There are several timepieces in this picture. We are used to clocks and watches being firm and solid. Clocks that melt, droop, and fold in on themselves contradict everyday experience.

Melting clocks may represent the collapse of pre-modern notions of time in the face of the Theory of Special Relativity. A thorough explanation of the Theory of Special Relativity would take more space than I am willing to devote on this blog. But part of the theory is that as a person’s velocity approaches the speed of light, time appears to slow down from the perspective of a stationary observer. The idea that time might depend on one’s frame of reference shocked the world, though now the theory has almost become boring as it is so commonplace.

There are ants crawling on a copper pocket-watch in the lower left-hand corner. These might represent death and decay. Of course, we are not used to watches decaying. Dali flips the normal expectation of time as eternal by depicting his clocks decaying.

In the middle of the painting rests a rounded gray figure looking somewhat like a dolphin. Some critics have pointed out that the figure resembles Dali’s face in profile. Others see features that look like long eyelashes which might symbolize female sexuality. If it is Dali himself, he might be musing on his own place in history, whether he will achieve lasting fame through his work or fade into obscurity. If the figure is feminine, Dali might be saying that sexuality changes with time.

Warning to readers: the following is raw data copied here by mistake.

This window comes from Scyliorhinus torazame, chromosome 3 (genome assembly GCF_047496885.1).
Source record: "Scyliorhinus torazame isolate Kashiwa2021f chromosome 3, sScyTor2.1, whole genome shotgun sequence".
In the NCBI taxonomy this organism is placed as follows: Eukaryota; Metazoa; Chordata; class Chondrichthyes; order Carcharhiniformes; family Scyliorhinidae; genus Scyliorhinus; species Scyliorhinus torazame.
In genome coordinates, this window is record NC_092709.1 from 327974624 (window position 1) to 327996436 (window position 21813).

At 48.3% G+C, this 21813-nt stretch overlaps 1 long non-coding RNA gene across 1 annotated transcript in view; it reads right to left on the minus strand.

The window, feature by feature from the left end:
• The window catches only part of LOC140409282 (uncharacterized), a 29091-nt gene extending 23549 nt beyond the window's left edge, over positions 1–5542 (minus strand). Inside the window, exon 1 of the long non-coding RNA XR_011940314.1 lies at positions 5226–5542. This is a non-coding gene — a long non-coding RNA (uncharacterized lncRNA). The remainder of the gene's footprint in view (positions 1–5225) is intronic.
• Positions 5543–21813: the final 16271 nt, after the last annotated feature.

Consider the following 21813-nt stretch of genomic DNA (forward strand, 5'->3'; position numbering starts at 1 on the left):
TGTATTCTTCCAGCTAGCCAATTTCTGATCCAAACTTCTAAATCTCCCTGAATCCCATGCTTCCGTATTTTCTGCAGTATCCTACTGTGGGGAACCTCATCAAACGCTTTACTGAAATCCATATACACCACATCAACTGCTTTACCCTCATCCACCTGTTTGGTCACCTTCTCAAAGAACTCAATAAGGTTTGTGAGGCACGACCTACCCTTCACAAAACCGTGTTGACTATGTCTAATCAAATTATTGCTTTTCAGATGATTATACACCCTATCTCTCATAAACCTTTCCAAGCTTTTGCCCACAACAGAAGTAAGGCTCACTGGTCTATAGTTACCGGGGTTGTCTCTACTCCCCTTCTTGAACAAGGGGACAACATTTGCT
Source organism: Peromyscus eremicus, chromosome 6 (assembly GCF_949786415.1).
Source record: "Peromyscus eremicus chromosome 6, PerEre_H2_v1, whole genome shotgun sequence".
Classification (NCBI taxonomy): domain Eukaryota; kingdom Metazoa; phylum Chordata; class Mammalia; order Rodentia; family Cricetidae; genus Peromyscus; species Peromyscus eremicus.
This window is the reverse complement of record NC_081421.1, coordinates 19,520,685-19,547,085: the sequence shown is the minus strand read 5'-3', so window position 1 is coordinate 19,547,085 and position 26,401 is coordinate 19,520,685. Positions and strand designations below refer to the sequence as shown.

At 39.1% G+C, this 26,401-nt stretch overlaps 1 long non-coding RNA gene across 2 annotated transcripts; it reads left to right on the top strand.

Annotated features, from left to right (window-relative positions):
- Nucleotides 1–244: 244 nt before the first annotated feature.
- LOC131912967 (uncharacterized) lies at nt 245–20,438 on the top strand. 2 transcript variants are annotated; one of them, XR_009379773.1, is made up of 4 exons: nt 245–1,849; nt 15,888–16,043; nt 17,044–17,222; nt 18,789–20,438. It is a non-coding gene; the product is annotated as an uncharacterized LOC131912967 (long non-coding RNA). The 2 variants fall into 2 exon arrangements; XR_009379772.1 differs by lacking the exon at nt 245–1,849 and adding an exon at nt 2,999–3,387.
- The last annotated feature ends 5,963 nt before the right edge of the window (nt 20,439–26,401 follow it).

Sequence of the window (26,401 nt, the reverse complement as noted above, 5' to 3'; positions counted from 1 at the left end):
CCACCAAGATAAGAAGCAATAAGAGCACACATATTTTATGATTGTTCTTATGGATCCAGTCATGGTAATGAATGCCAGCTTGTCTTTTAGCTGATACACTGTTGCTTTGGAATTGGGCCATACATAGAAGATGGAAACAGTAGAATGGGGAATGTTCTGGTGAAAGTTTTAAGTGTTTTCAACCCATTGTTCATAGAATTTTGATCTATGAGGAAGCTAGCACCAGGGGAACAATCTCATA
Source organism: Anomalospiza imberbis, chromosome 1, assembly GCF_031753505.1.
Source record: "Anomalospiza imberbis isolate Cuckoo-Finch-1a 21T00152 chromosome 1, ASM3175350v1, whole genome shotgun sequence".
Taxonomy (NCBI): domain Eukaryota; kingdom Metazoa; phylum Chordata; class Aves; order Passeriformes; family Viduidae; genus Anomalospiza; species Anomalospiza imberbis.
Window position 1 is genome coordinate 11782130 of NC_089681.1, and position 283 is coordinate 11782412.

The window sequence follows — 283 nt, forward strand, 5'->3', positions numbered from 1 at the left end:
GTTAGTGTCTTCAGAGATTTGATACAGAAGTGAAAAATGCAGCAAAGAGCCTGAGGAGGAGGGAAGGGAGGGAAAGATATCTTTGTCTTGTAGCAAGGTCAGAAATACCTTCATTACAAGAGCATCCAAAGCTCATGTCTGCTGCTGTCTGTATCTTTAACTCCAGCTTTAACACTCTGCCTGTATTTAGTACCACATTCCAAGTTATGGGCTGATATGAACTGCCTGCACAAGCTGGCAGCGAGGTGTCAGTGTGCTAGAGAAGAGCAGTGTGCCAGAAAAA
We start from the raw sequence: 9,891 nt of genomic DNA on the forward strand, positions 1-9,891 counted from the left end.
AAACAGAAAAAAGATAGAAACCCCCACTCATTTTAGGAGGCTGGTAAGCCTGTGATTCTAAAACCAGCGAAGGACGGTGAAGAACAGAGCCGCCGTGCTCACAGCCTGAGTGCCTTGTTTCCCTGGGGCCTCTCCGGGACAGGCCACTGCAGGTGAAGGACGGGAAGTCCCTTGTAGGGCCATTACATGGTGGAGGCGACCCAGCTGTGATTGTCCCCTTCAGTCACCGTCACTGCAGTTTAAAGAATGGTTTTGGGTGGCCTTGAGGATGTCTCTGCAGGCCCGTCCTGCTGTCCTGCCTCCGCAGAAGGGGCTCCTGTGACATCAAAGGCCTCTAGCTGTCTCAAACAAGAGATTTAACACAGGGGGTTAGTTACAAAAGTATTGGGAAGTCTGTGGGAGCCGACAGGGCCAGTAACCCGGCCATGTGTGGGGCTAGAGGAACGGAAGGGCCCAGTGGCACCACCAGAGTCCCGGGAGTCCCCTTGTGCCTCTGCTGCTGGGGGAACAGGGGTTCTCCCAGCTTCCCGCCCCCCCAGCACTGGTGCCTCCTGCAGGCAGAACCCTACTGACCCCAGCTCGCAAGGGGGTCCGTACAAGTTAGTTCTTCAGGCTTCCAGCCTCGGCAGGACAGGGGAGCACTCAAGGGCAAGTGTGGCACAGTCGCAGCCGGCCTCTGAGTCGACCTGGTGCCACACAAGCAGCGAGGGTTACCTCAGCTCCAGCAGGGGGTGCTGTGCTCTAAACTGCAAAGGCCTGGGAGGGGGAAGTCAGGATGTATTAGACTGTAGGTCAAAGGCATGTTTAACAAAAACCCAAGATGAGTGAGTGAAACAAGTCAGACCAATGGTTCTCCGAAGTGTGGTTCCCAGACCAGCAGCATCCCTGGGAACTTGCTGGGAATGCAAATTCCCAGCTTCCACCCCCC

On the left side of the picture, there are two rectangular platforms. They have hard, well-defined edges. In contrast, a cliff on the right side has rough, jagged edges. In between is a seascape. The sea and the cliff lend the painting a rigidity, a permanence that grounds the otherwise dreamlike imagery. In the upper left is a thin, barren tree. This tree adds to the sense of flexibility of time as one clock flops down from a branch like a pancake. Dali, as a surrealist, focused on dreams and hallucinations. This painting combines images that are unreal with images that are familiar much like a dream which juxtaposes the ordinary and the strange.

 

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Song Analysis “Rolling in the Deep” – Adele